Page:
It doesn’t matter whether you’re eating Italian, Mexican, Asian, or even Polish, it’s about the authenticity of the food. I grew up in a very traditional/ethnic home. I learned the importance of preparing food that is both true to the culture and delicious. While I am no culinary master, I do believe in traditions and authenticity.
My mother was Italian (Sicilian to be exact), and my father Polish. I am not a chef, but I love to cook and I appreciate great made-from-scratch food. Many of my favorite dishes are rooted in my upbringing. I remember incorporating old world family recipes into holiday dinners. Stuffed Cabbage was a side dish at Thanksgiving. Lasagna was served on Christmas Eve. Chrusciki (a sweet, crispy, deep-fried Polish pastry, sprinkled with powdered sugar) was Christmas dessert. Kielbasa (Polish sausage) was an appetizer at Easter, while Cannoli were the dessert.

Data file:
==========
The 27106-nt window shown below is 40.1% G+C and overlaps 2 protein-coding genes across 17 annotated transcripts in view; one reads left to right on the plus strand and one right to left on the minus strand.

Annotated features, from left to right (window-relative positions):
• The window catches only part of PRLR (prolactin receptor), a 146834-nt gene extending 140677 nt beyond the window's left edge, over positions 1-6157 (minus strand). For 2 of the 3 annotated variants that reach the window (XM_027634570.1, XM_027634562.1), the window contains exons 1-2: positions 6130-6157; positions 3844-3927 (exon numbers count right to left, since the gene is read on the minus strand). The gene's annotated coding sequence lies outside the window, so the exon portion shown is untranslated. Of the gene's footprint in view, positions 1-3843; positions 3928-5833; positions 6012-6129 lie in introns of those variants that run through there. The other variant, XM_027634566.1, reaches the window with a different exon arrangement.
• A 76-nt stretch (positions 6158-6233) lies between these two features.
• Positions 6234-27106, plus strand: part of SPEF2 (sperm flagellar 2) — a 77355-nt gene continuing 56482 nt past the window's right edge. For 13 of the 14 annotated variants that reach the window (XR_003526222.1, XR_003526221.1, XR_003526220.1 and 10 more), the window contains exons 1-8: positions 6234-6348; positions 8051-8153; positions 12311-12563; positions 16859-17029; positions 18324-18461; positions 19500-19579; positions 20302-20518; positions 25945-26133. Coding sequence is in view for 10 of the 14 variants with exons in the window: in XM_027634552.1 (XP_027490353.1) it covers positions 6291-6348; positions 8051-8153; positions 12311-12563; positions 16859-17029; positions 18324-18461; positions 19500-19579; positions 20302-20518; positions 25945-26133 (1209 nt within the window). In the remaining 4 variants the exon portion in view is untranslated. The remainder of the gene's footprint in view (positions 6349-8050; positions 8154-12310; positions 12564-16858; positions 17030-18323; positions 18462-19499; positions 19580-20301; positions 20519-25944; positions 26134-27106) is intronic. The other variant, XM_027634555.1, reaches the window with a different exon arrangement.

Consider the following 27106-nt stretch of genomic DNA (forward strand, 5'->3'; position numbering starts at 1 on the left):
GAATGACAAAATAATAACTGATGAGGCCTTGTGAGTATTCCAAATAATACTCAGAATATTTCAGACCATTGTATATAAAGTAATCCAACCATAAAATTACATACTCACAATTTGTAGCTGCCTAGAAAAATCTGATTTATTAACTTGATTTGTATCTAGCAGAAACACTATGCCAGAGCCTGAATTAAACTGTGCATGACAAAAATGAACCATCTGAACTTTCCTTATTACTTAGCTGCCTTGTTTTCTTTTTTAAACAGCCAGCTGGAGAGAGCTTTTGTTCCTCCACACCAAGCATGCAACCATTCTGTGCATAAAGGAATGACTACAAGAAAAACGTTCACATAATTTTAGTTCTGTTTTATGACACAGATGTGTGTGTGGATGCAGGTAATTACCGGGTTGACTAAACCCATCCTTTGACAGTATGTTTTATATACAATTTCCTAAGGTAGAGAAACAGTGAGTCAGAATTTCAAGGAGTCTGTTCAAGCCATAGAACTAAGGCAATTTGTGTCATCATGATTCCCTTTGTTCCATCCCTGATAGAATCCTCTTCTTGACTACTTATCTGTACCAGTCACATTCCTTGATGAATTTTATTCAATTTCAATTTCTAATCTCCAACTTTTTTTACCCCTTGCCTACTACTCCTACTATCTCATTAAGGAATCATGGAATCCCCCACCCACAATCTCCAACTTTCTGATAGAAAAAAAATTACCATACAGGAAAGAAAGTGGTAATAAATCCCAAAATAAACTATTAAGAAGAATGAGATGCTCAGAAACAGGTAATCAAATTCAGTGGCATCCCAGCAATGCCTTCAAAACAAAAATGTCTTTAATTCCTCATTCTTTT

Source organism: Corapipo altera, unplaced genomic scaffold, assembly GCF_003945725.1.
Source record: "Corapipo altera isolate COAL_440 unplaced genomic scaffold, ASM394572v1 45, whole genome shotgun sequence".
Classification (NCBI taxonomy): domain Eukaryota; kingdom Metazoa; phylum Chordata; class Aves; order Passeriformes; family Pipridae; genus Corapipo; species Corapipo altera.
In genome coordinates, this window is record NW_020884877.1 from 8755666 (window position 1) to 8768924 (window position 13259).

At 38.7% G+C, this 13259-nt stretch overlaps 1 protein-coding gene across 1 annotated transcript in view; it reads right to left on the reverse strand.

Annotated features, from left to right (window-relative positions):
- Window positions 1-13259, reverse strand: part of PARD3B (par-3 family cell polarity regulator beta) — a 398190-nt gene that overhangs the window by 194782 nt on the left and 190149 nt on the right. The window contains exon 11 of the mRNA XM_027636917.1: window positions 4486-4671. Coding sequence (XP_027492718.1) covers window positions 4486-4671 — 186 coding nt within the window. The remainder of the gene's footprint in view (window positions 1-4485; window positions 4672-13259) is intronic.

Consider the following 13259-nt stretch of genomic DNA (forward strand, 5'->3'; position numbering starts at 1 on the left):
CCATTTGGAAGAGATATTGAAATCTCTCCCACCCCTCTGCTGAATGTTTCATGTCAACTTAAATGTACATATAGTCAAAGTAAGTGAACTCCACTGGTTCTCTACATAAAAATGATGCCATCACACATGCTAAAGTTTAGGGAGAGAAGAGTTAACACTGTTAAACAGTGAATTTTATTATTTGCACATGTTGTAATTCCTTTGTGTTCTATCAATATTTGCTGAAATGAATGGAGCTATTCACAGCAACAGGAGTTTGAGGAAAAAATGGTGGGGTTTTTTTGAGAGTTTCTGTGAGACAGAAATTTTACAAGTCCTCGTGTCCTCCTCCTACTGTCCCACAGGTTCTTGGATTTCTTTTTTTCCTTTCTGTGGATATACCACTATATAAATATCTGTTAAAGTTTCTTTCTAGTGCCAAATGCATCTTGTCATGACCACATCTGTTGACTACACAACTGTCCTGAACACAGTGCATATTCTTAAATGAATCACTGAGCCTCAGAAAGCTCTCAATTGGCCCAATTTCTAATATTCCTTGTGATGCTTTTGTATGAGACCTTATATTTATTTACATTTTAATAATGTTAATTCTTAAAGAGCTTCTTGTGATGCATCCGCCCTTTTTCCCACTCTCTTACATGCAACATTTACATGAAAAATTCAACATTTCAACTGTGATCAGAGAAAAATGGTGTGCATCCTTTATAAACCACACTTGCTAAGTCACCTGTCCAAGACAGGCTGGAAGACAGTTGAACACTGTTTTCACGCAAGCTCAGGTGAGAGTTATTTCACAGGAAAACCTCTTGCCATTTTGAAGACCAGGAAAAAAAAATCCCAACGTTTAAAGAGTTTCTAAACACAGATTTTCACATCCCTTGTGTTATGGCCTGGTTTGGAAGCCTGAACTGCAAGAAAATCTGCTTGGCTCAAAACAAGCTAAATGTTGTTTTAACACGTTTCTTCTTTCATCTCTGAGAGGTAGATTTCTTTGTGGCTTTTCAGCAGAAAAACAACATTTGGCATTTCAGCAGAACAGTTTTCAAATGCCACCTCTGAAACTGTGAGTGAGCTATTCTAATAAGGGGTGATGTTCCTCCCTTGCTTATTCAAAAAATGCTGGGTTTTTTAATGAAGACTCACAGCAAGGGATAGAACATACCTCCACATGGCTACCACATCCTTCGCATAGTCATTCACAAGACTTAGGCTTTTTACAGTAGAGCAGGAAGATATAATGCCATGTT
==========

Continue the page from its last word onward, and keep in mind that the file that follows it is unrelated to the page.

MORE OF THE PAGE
These table additions made me who I am today. Making or eating Chrusciki always reminds me of my grandmother. I remember rolling out the dough as a little girl, watching her cut it into strips. I would “pinch” the pieces into ribbons before she would fry them. When they were done, I sprinkled the powdered sugar on (the more the better).
It is now my turn to keep the traditions alive, while starting new ones with my family. I may not be a classically trained chef, but my background taught me the importance of authenticity and tradition. Nothing beats the real thing.